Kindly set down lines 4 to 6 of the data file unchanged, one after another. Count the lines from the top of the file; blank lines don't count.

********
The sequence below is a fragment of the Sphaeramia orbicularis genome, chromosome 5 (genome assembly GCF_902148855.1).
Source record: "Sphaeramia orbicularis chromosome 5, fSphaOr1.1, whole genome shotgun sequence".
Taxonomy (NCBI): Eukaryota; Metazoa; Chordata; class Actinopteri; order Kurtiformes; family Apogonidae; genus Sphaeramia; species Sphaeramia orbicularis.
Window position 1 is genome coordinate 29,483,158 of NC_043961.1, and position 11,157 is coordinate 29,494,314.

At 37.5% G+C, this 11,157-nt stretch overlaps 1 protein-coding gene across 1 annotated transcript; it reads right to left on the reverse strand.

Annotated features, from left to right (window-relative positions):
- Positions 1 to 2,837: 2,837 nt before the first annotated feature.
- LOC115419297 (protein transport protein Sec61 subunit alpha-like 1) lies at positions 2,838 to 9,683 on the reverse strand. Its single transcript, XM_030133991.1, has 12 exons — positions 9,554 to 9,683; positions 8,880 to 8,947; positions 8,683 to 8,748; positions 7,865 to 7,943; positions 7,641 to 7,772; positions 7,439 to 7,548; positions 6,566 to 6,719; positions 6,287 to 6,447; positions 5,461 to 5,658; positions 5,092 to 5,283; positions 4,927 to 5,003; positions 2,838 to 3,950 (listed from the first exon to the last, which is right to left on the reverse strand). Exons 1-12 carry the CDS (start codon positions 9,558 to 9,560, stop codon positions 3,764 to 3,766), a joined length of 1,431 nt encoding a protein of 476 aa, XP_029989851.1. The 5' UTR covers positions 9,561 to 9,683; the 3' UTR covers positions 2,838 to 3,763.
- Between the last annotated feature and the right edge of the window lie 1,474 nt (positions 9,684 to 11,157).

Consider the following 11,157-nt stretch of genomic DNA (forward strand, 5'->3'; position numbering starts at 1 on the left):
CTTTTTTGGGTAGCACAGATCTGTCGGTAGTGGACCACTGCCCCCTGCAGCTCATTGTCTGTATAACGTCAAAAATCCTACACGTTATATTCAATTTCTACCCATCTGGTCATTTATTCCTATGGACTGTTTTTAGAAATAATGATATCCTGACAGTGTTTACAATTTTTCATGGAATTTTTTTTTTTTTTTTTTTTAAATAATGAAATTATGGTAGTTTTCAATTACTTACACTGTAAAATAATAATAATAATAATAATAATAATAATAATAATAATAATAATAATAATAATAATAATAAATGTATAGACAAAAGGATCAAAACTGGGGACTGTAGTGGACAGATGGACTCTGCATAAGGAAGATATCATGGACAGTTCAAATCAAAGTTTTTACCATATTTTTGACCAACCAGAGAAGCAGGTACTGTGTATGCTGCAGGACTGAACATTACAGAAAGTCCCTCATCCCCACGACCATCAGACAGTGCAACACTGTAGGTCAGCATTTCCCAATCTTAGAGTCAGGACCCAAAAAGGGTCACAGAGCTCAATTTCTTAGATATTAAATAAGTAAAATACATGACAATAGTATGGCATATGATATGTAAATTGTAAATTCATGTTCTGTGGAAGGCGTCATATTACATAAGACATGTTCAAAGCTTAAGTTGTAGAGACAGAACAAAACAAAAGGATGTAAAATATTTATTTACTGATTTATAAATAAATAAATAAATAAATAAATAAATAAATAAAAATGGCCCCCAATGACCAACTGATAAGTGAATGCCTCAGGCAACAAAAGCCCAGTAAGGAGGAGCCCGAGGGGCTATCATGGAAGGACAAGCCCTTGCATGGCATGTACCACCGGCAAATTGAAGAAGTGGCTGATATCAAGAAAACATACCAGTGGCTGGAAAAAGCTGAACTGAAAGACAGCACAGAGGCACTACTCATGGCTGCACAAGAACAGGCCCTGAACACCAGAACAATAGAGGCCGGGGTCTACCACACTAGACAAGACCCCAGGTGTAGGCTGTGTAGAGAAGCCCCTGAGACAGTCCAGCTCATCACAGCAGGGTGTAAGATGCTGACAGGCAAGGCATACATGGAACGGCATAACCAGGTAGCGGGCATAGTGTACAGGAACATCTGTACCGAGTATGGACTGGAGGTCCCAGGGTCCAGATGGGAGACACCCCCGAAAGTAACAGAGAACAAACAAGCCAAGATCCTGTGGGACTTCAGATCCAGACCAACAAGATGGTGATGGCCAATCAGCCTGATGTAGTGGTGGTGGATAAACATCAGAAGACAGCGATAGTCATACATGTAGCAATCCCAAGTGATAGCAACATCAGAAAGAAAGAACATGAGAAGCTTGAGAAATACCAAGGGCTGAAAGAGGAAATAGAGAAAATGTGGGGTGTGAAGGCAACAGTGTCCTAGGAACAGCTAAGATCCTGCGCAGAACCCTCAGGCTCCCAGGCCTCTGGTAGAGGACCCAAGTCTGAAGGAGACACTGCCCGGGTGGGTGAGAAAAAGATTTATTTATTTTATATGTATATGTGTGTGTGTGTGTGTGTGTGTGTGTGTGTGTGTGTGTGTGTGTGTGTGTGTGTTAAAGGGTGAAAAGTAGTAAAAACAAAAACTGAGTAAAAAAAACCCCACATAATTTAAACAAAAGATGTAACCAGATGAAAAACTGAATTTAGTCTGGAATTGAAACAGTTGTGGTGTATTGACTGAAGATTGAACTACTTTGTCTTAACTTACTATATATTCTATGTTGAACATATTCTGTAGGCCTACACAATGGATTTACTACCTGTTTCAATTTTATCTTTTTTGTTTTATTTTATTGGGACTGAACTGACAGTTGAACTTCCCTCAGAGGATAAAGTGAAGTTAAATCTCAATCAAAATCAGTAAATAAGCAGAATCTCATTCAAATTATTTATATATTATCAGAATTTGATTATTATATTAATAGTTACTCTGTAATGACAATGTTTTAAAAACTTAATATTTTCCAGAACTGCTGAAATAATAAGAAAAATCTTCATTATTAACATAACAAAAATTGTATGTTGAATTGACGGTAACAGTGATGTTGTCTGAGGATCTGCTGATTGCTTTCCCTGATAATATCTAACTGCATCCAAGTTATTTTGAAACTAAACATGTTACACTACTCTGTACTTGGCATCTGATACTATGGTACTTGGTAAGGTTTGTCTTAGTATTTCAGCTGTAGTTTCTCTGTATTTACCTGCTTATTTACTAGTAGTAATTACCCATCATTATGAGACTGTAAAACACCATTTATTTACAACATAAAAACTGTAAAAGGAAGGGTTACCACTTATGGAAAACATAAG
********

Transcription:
Window position 1 is genome coordinate 29,483,158 of NC_043961.1, and position 11,157 is coordinate 29,494,314.

At 37.5% G+C, this 11,157-nt stretch overlaps 1 protein-coding gene across 1 annotated transcript; it reads right to left on the reverse strand.

Annotated features, from left to right (window-relative positions):